A war against words

We are losing the War on Terror. It is time to admit it. Like our other failed wars against abstract nouns, this is not a war that we can win. We need to concede defeat to every noun we are currently doing battle against.

Losing a Noun War isn’t all that bad. If the United States threw in the towel and admitted defeat in the War against Drugs, what is the worst that could happen? Drugs would be legalized. There would be no more drug lords. Amsterdam has legalized drugs and hasn’t fallen off the face of the earth, and it also has yet to be smitten by any particular deity. One could say that drugs have claimed victory in Amsterdam, and that the war against them has been lost in that city.

And what is so bad about conceding defeat to drugs? They do not rule the city of Amsterdam. They are still legislated, like alcohol. You can make any rules you want about drugs, by simply allowing them to exist legally. Our government could tax drugs up the wazoo, like alcohol, and all that revenue that Bush lost by cutting taxes for the wealthy would be replaced. We could legislate where, when and how people could use drugs. We would treat addiction as a medical problem instead of a criminal one.

We should just up and lose the Drug War, once and for all. And while we are at it, we can lose the War on Prostitution as well. Declaring defeat in the War on Prostitution would mean, what – we all give it up for a few bucks? How bad is that?

Authorities both civil and religious have been trying to curb prostitution for millennia. Eradicating the world’s oldest profession has been a goal of many for a long time, but it’s preposterous. Even if we killed or got rid of all of the whores in the world, someone somewhere would later find his or herself short of money and turn a trick to make rent. As soon as that happens the War on Prostitution begins all over again.

How can any war against a Noun be won, if any individual can re-declare it through a lapse in morality? If Utopia suddenly descended upon us, and we all abstained from crime for sixty generations, all it would take is for one citizen to abstain from the abstinence and commit a crime. Then the War on Crime could begin all over again. All because one little prick wanted a free stick of bubble gum!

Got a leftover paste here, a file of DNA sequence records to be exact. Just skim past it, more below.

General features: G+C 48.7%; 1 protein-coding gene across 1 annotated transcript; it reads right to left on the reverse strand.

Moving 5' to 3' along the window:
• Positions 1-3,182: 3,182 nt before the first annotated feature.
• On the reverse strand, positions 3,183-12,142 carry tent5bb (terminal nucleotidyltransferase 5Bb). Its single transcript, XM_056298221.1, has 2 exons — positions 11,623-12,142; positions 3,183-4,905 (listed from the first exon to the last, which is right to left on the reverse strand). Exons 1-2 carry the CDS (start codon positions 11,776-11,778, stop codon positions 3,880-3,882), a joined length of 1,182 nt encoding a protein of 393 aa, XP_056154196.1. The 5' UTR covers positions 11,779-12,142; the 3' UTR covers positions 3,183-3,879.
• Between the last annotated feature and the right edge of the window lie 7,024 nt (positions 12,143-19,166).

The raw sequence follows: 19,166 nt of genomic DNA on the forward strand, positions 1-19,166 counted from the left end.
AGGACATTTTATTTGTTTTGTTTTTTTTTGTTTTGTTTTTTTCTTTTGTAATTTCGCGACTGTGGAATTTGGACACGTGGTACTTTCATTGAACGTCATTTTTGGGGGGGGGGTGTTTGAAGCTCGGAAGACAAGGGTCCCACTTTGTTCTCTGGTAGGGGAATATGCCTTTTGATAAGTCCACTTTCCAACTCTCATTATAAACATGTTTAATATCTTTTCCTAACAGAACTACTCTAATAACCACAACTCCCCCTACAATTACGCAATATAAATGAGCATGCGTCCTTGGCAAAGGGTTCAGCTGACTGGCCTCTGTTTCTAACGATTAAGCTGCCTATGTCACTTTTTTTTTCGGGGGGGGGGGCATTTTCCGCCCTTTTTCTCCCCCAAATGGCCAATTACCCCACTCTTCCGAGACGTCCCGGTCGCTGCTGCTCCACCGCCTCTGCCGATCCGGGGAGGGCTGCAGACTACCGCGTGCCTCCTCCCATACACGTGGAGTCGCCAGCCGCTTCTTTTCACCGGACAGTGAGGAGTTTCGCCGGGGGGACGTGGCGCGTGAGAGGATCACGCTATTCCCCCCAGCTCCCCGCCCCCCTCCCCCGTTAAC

A hypothetical victory in the War on Crime would mean that no one is a criminal, everyone is virtuous, and then we would have no one left to hate. That would be no fun. Without villains to heighten our fury, many people in the U.S. would feel impotent. For these people, it is in their best interest that the War on Crime not be won.

Sadly, that’s impossible. We will never craft a society where no one gets inebriated or does wrong; it is contrary to human nature, for to err is human.

If we lost the War on Crime, however, the worst-case scenario would mean that criminals are everywhere, and everyone is a criminal. But if we all are criminals, then there is no one left to punish. And if it is lost, it means that everybody goes to prison, or no one does, because we are all criminals.

We can’t win this kind of war, or lose it. By declaring war on an abstract noun, we have declared battle ad infinitum. We need such an open-ended conflict to keep our focus away from real problems (obscenely priced health care, devastated environment, and so on) and to keep us entertained. That is why the War on Terror will never end.

That is the trick to Noun Wars; victory is impossible. A noun will never throw in the towel and admit defeat.

But what if the War on Terror did end someday, win or lose? To lose it, simply, would mean that we are all afraid. For this reason, I note that the war was lost the moment it was declared. But we keep fighting, regardless.

Could we ever win the War on Terror? The War against Fear Itself? We could, individually. But all it takes is one politician to jump up and scream, “Boo! They’re coming to get you! Watch for them out that window while I loot the national treasury!” and the war would begin anew.

The War on Terror is terribly expedient. It allows our politicians an unprecedented array of breadth in their misuse of power. Why would they ever choose to end it?

Chaelan MacTavish can be reached at [email protected]